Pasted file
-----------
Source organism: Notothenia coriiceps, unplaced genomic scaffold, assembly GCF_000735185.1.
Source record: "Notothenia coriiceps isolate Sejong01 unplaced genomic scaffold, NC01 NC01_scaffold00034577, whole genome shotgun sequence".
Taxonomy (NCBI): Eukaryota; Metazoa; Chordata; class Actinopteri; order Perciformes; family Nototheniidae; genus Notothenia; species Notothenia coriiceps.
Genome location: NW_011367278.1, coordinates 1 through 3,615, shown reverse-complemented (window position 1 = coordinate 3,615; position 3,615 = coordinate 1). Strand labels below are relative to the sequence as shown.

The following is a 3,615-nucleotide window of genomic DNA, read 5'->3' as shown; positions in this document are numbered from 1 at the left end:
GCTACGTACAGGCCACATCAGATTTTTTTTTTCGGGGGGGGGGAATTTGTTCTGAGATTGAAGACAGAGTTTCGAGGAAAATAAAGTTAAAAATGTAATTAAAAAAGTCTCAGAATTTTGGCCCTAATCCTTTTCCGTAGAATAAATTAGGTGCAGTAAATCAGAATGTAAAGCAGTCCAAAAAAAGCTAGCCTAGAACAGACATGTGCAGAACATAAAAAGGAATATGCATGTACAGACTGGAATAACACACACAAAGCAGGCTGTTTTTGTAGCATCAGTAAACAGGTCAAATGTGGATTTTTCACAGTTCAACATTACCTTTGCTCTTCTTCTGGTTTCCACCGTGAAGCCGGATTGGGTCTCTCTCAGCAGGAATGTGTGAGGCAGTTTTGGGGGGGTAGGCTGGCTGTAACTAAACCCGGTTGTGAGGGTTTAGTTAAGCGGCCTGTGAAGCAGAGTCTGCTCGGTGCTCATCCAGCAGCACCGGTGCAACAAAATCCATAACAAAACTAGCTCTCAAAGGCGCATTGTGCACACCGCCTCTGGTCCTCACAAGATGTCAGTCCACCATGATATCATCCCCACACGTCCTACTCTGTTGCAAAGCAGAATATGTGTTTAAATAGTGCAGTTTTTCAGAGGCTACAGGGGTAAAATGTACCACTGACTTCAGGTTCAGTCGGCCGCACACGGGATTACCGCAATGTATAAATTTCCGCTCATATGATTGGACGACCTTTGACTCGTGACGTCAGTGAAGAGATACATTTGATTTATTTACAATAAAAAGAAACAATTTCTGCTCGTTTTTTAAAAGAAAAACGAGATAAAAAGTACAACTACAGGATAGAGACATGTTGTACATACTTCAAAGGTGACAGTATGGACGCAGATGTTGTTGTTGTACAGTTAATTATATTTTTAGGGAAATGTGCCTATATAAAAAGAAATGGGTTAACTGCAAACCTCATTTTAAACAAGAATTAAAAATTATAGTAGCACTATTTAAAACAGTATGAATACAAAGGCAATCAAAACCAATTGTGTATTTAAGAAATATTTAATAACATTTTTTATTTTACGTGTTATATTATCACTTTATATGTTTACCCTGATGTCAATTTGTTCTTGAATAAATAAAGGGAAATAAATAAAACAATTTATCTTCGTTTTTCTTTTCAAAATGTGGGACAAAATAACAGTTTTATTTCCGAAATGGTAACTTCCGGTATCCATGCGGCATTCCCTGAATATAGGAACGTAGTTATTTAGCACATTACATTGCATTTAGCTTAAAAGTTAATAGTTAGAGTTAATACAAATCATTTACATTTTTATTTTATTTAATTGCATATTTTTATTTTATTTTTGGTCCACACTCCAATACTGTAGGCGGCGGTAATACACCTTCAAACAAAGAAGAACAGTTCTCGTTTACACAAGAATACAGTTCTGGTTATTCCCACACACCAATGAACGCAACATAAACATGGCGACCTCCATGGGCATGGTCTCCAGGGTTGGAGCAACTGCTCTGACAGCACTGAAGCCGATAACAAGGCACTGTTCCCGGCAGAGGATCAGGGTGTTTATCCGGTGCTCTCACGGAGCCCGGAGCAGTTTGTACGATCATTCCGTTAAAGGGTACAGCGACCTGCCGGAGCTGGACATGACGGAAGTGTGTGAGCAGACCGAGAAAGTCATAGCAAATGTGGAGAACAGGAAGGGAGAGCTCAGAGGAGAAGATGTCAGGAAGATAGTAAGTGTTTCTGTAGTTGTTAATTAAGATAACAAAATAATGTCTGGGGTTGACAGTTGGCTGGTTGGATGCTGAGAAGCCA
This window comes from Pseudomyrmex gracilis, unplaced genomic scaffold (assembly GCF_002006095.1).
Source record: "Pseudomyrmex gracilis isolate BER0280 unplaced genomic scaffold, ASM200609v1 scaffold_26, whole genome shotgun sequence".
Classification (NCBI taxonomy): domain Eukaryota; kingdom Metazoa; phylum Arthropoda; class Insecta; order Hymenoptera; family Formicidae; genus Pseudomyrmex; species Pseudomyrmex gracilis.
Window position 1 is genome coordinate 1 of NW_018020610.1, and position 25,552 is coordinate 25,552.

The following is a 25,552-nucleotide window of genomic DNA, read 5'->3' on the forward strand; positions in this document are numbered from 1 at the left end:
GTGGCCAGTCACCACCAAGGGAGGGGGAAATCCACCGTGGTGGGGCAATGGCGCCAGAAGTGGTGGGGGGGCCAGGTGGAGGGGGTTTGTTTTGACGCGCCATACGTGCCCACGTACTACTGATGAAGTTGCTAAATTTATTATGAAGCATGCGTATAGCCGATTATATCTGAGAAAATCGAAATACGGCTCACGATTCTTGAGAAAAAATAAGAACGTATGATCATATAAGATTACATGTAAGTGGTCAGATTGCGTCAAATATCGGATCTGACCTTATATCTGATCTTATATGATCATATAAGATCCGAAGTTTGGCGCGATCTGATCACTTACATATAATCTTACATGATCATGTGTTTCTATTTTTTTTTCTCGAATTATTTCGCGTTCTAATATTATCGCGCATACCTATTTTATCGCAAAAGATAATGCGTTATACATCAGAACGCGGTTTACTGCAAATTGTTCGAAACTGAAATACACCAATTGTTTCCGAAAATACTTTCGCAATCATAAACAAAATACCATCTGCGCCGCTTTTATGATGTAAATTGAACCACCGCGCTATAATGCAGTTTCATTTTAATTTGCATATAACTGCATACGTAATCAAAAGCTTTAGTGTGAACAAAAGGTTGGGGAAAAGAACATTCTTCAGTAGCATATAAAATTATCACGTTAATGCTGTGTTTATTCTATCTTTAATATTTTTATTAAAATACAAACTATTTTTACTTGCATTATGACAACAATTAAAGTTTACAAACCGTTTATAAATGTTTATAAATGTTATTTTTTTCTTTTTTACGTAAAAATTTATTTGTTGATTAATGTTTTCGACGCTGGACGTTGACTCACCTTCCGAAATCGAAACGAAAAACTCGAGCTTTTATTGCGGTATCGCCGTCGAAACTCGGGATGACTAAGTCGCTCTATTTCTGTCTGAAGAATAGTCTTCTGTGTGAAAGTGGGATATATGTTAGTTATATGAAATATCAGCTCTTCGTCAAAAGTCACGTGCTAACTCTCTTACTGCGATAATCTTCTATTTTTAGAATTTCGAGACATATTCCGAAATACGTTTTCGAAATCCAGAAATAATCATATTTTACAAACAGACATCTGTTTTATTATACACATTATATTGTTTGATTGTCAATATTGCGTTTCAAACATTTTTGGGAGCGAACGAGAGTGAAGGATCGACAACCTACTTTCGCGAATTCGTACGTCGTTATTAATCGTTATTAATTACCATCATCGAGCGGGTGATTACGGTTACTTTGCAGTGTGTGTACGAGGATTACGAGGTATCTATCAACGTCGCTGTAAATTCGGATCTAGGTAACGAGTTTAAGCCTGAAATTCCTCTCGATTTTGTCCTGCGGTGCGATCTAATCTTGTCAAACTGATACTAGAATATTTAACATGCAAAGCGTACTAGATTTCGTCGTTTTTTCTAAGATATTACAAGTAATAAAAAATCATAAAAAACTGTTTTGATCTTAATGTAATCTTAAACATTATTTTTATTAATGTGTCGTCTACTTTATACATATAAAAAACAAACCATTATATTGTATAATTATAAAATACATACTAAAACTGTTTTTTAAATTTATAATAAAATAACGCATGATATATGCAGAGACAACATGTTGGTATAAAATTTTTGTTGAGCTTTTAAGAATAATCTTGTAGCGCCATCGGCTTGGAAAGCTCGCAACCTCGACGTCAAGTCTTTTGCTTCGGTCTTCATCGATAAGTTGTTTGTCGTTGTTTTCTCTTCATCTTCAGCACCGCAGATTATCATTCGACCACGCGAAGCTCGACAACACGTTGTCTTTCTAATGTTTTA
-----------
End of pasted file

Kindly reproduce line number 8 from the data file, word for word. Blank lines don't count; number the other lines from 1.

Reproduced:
Source record: "Pseudomyrmex gracilis isolate BER0280 unplaced genomic scaffold, ASM200609v1 scaffold_26, whole genome shotgun sequence".